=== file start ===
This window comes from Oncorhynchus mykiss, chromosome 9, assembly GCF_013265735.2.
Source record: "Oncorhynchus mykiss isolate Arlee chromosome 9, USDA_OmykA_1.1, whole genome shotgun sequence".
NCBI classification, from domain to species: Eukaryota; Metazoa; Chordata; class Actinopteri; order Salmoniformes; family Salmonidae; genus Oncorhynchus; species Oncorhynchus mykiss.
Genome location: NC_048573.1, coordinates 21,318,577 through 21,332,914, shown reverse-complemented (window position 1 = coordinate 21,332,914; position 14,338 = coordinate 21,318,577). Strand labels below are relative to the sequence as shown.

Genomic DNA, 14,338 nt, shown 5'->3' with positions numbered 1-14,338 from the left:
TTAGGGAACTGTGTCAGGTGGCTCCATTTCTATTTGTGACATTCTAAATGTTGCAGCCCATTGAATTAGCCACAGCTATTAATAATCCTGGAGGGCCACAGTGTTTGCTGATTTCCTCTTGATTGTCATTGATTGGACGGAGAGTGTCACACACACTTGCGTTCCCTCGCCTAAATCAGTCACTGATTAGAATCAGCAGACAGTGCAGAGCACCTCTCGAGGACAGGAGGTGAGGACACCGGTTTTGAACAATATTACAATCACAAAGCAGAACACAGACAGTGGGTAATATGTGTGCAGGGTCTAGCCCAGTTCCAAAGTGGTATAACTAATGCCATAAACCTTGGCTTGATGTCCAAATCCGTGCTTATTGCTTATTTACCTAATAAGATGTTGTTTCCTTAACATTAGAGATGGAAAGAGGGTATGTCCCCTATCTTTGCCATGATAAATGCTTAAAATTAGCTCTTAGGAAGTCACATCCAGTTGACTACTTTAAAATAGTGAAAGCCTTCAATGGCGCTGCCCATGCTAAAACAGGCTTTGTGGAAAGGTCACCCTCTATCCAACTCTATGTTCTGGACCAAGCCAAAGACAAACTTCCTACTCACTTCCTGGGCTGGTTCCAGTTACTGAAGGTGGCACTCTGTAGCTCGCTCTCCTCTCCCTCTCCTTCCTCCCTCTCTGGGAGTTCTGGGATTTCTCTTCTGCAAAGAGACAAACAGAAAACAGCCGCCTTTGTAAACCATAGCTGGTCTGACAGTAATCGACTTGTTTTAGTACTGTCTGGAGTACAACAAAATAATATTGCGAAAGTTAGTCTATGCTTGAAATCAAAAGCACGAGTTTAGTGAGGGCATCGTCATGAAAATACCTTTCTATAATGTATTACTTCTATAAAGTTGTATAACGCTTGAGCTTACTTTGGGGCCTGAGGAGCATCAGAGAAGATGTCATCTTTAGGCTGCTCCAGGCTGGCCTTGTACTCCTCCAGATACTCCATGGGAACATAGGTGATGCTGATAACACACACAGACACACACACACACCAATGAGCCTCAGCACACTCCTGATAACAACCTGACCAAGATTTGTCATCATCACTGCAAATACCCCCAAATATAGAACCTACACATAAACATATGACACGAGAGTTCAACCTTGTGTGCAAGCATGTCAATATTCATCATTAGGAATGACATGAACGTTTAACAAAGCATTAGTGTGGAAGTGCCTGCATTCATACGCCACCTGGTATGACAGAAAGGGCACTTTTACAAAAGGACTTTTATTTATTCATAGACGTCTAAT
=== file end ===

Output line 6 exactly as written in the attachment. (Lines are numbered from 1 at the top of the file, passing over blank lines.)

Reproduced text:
TTAGGGAACTGTGTCAGGTGGCTCCATTTCTATTTGTGACATTCTAAATGTTGCAGCCCATTGAATTAGCCACAGCTATTAATAATCCTGGAGGGCCACAGTGTTTGCTGATTTCCTCTTGATTGTCATTGATTGGACGGAGAGTGTCACACACACTTGCGTTCCCTCGCCTAAATCAGTCACTGATTAGAATCAGCAGACAGTGCAGAGCACCTCTCGAGGACAGGAGGTGAGGACACCGGTTTTGAACAATATTACAATCACAAAGCAGAACACAGACAGTGGGTAATATGTGTGCAGGGTCTAGCCCAGTTCCAAAGTGGTATAACTAATGCCATAAACCTTGGCTTGATGTCCAAATCCGTGCTTATTGCTTATTTACCTAATAAGATGTTGTTTCCTTAACATTAGAGATGGAAAGAGGGTATGTCCCCTATCTTTGCCATGATAAATGCTTAAAATTAGCTCTTAGGAAGTCACATCCAGTTGACTACTTTAAAATAGTGAAAGCCTTCAATGGCGCTGCCCATGCTAAAACAGGCTTTGTGGAAAGGTCACCCTCTATCCAACTCTATGTTCTGGACCAAGCCAAAGACAAACTTCCTACTCACTTCCTGGGCTGGTTCCAGTTACTGAAGGTGGCACTCTGTAGCTCGCTCTCCTCTCCCTCTCCTTCCTCCCTCTCTGGGAGTTCTGGGATTTCTCTTCTGCAAAGAGACAAACAGAAAACAGCCGCCTTTGTAAACCATAGCTGGTCTGACAGTAATCGACTTGTTTTAGTACTGTCTGGAGTACAACAAAATAATATTGCGAAAGTTAGTCTATGCTTGAAATCAAAAGCACGAGTTTAGTGAGGGCATCGTCATGAAAATACCTTTCTATAATGTATTACTTCTATAAAGTTGTATAACGCTTGAGCTTACTTTGGGGCCTGAGGAGCATCAGAGAAGATGTCATCTTTAGGCTGCTCCAGGCTGGCCTTGTACTCCTCCAGATACTCCATGGGAACATAGGTGATGCTGATAACACACACAGACACACACACACACCAATGAGCCTCAGCACACTCCTGATAACAACCTGACCAAGATTTGTCATCATCACTGCAAATACCCCCAAATATAGAACCTACACATAAACATATGACACGAGAGTTCAACCTTGTGTGCAAGCATGTCAATATTCATCATTAGGAATGACATGAACGTTTAACAAAGCATTAGTGTGGAAGTGCCTGCATTCATACGCCACCTGGTATGACAGAAAGGGCACTTTTACAAAAGGACTTTTATTTATTCATAGACGTCTAAT